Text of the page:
HOUSTON (Reuters) - Two U.S. shale producers have challenged an energy pipeline operator’s proposed surcharge for the Trump administration’s 25% tariff on imported steel, raising the stakes for pipeline builders facing higher construction costs.
The United States imposed tariffs on imported steel and aluminum last year to shield U.S. producers from overseas competition. U.S. energy industry trade groups have warned the tariffs could raise costs for companies and consumers.
U.S. oil producer ConocoPhillips (COP.N) and a unit of Canadian producer Encana Corp (ECA.TO) on Monday asked the Federal Energy Regulatory Commission to reject Plains All American Pipeline’s (PAA.N) proposed tariff surcharge on its Cactus II oil pipeline, according to a regulatory filing.
Houston-based Plains this month proposed charging shippers a 5 cents per barrel fee on its 670,000 barrel-per-day (bpd) Cactus II pipeline next April to offset higher construction costs due to the steel tariffs.
“We feel the tariff filing should be denied because it is procedurally incorrect, (and) does not clearly describe or justify the surcharge,” ConocoPhillips spokesman Daren Beaudo said in an email.
Encana and Plains did not respond to requests for comment.
In their filing, ConocoPhillips and Encana said Plains’ surcharge was premature because the U.S. Commerce Department may still grant the pipeline operator an exemption before the fee goes into effect in April. The companies said surcharges “are generally disfavored” by FERC.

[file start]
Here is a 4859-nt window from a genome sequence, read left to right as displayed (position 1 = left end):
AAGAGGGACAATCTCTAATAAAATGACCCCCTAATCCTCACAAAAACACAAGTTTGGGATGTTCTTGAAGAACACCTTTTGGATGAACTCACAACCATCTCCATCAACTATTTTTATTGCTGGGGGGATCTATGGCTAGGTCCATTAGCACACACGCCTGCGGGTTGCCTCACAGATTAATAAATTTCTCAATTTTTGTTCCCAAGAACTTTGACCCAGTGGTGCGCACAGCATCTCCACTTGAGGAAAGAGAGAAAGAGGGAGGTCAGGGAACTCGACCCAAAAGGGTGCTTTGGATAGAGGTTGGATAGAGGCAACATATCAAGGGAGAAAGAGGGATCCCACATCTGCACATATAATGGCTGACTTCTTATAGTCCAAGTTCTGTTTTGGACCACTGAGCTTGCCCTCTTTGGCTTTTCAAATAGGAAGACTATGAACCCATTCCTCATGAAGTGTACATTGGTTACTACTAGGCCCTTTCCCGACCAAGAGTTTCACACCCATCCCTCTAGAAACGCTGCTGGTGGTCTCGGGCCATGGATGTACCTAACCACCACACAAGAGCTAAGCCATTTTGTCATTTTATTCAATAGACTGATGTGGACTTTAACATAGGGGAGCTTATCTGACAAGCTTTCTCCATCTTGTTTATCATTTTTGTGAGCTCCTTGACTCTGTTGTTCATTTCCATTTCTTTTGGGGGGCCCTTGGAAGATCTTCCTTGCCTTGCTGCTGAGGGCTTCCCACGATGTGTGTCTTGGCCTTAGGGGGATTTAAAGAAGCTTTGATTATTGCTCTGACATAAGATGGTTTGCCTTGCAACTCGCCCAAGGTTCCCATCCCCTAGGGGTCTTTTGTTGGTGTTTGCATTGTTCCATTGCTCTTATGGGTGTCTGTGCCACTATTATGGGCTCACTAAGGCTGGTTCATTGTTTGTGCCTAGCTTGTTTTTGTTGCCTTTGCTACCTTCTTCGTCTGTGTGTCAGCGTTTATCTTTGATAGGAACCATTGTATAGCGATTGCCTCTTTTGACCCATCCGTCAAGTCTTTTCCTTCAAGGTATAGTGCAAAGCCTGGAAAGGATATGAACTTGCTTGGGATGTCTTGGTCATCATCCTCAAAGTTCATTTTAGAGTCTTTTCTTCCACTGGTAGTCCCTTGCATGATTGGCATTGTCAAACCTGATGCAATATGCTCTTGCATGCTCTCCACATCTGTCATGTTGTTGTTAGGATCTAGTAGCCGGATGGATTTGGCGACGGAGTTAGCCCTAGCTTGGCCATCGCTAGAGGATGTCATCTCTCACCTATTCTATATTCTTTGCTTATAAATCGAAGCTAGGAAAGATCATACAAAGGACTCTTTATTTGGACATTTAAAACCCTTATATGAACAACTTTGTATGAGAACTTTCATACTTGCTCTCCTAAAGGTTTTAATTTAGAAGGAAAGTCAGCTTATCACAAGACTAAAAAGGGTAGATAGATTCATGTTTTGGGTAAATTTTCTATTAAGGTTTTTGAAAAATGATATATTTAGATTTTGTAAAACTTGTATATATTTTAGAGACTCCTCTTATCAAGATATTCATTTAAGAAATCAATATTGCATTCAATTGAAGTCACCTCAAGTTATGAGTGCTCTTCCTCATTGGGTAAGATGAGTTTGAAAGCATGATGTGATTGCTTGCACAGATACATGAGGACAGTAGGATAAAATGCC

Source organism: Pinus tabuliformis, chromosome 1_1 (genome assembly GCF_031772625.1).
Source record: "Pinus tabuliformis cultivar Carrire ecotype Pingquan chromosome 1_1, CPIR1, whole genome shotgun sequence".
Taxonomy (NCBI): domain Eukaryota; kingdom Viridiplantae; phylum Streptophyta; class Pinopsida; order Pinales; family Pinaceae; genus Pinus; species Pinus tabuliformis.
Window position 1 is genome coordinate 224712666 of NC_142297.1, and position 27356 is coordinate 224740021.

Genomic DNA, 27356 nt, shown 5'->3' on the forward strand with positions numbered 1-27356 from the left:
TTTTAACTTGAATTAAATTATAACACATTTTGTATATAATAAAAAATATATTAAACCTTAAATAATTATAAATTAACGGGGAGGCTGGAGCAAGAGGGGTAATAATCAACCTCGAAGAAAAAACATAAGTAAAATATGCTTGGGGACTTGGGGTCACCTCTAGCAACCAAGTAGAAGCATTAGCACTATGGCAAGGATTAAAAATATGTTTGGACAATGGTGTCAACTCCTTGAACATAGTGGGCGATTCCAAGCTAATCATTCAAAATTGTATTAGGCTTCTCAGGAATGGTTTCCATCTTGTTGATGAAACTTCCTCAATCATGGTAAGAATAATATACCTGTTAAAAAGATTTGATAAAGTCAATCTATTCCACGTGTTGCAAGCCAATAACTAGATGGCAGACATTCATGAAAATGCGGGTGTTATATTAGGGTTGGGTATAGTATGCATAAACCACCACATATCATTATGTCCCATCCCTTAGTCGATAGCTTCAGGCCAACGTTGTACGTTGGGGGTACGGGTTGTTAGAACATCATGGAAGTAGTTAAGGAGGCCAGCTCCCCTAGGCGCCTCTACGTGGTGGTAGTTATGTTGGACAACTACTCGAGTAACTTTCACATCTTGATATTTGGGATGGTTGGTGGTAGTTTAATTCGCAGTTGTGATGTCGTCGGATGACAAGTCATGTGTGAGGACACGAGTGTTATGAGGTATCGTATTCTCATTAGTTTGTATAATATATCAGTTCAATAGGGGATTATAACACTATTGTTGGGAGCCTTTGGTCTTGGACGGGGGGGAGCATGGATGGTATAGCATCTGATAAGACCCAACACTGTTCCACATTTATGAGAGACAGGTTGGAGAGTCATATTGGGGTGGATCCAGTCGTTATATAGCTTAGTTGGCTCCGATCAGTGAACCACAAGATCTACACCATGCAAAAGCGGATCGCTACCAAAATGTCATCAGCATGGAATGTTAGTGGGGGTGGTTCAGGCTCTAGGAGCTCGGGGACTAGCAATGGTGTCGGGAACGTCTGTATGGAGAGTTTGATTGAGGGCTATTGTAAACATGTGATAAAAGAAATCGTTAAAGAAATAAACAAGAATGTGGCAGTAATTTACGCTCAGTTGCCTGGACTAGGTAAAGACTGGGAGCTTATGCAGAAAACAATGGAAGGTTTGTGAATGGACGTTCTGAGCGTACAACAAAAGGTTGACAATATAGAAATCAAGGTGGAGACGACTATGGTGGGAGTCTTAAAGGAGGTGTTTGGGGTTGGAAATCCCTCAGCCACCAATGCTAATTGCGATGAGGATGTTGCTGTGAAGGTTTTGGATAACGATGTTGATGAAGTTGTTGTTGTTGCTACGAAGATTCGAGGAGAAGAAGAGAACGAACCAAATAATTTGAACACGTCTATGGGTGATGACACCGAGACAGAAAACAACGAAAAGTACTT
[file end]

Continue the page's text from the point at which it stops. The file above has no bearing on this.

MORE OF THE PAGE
Plains last year estimated the steel tariff would add $40 million to its costs for the $1.1 billion pipeline, which runs 550 miles (885 km) from the Permian basin of West Texas and New Mexico, the top U.S. shale field, to the U.S. Gulf Coast.
Commerce had rejected Plains’ two initial requests for a waiver, and the company has filed a third request, a spokesman had said earlier this month.
Plains Chief Executive Officer Willie Chiang said in a conference call the company would rebate the fee to shippers if the Commerce Department approved its exemption request.
Plains’ Cactus II pipeline is the first of three new oil pipelines to begin transporting shale oil from the Permian to the U.S. Gulf Coast. The startup has already begun to lift regional oil prices in West Texas that were depressed due to a shortage of capacity.
Two other energy pipeline operators could also raise their prices if Plains’ surcharge sticks, analysts have said. They have pointed to Kinder Morgan Inc’s (KMI.N) Gulf Coast Express, a natural gas pipeline, and an EPIC Midstream crude pipeline, which were constructed after the steel tariffs were levied.
Kinder Morgan and EPIC declined to comment.
Reporting by Collin Eaton; Editing by David Gregorio, Nick Zieminski and Sonya Hepinstall